Over the last quarter century, great gains have been made in the fight against AIDS, with many key milestones achieved. From 2010-2020, new HIV infections among children dropped by more than half. And UNICEF has helped reach millions of children, adolescents and pregnant women with essential HIV services, including uninterrupted access to lifesaving treatment.
And yet hundreds of thousands of children and adolescents continue to be infected with this virus every year. Every day, hundreds of children die from AIDS-related causes, mainly because of inadequate access to HIV prevention, care and treatment services.
The COVID-19 pandemic only exacerbated inequities in access to HIV testing and treatment, putting more lives at risk.
Today, too many children and adolescents are infected with HIV and too many are not receiving antiretroviral therapy.
UNICEF is committed to achieving an AIDS-free world, one where all children and their families are protected from HIV. To that end, UNICEF is supporting a range of innovative solutions aimed at strengthening community-level health services and support, improving the availability of medicines and HIV self-testing and many other measures. 'Building back better' — UNICEF's overarching mission strategy — requires HIV responses that are evidence based, people centered, resilient, sustainable and, above all, equitable.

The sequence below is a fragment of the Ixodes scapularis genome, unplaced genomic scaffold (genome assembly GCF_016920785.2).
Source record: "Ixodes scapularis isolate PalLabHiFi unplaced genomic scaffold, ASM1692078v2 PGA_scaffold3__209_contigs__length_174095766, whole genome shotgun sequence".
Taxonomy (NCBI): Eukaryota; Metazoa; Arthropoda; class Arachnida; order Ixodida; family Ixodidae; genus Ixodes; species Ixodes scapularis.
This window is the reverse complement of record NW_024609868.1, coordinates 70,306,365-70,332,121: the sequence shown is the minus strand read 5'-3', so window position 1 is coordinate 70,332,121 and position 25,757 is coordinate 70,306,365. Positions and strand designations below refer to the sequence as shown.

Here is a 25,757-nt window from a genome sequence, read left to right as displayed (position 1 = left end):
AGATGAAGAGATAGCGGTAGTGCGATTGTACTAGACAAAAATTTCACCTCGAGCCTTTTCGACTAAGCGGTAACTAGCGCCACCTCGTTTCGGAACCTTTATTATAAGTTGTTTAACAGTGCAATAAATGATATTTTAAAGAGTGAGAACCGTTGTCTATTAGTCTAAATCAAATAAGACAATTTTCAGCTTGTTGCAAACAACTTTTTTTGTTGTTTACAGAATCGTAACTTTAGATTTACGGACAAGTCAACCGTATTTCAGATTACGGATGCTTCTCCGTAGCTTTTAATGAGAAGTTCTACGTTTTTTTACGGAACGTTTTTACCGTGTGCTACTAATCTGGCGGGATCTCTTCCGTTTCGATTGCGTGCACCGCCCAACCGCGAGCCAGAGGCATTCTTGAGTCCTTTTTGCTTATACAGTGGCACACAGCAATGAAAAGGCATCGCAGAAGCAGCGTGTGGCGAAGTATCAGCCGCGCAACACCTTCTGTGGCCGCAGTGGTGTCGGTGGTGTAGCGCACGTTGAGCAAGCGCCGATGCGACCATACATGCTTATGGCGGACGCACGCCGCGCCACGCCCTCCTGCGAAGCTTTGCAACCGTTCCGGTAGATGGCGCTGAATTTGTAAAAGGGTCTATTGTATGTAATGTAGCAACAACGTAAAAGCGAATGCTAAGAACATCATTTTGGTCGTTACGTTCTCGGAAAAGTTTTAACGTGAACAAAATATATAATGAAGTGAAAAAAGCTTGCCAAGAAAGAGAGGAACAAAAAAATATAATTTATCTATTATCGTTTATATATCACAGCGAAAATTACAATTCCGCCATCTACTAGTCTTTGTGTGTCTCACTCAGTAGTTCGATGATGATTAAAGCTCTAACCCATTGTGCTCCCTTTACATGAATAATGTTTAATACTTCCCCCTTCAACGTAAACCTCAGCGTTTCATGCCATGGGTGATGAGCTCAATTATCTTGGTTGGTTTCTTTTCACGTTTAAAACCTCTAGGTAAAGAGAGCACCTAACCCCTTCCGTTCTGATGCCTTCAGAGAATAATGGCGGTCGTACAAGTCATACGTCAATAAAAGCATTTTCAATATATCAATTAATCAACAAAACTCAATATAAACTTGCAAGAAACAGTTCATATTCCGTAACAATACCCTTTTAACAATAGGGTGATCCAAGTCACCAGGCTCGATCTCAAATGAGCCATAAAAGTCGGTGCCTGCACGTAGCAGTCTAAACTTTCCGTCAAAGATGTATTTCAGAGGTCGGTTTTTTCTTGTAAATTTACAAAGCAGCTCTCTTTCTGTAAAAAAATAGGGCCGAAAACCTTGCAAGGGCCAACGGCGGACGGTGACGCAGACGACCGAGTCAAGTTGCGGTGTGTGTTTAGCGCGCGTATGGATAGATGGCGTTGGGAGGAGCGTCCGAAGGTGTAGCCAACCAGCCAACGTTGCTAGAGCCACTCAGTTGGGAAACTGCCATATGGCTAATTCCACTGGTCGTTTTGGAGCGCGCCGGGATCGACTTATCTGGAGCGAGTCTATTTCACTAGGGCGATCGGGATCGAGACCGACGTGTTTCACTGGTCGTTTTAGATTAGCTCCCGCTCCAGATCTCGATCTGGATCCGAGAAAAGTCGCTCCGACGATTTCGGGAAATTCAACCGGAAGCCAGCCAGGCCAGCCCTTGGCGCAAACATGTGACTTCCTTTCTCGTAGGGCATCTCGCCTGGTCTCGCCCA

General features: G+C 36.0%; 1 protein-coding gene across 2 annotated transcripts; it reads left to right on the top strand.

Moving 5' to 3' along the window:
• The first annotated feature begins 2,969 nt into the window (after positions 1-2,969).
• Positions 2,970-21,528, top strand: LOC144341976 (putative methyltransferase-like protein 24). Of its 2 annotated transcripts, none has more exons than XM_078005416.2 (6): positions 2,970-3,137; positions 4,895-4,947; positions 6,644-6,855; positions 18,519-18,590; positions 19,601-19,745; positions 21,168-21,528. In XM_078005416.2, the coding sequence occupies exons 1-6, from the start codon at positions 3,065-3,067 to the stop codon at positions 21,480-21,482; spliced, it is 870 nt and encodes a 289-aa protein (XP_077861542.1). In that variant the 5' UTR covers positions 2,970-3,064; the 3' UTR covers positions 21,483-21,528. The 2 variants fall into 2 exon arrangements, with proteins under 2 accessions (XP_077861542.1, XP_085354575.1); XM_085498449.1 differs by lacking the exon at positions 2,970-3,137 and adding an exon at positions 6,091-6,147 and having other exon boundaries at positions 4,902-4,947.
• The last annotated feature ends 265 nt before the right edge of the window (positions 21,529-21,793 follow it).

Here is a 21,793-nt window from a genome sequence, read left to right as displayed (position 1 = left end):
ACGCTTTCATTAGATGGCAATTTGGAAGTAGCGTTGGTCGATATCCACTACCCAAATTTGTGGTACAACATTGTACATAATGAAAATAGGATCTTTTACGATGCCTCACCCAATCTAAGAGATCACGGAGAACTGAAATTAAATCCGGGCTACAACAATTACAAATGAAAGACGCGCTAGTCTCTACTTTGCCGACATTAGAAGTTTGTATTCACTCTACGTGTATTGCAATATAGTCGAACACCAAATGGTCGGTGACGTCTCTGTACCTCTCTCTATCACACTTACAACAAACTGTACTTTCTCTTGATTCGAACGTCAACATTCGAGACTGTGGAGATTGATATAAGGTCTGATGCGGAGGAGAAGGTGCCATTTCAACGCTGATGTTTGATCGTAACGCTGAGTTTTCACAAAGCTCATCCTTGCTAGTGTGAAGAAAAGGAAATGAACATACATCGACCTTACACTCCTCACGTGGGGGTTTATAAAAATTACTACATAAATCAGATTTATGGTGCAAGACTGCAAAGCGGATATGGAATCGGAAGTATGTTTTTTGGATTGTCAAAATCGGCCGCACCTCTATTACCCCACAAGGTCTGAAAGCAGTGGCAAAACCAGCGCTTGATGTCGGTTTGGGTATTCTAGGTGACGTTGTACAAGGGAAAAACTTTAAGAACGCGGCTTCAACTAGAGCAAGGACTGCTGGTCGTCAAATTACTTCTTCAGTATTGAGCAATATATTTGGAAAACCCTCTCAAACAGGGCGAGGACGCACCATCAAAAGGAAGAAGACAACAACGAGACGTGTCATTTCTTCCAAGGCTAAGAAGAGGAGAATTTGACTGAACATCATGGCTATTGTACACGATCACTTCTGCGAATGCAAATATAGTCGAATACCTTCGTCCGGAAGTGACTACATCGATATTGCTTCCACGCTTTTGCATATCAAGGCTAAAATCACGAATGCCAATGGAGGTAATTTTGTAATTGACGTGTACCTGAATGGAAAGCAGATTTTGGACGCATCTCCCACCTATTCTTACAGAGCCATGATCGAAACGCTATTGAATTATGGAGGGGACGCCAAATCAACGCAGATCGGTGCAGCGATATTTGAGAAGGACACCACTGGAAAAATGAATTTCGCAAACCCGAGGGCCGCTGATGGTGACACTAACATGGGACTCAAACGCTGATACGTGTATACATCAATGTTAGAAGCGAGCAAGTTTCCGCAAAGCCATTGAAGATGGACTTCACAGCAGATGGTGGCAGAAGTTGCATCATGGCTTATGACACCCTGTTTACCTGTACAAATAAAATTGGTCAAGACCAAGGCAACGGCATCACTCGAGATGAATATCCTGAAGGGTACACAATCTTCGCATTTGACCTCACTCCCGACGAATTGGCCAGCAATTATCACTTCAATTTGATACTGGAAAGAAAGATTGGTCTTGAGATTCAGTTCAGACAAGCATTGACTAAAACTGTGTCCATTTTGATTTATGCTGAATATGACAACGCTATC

UNICEF is calling on governments to help deliver these initiatives through a reinforced primary health care movement — one that involves meaningful engagement of all affected communities, but particularly the most vulnerable and marginalized ones.
Learn more about how UNICEF is working in more than 190 countries and territories — with a range of grassroots, government and global partners — in HIV response.
Top photo: Maryam, 15, of Bertoua, Cameroon, tests negative for HIV. © UNICEF/UN0422722/Dejongh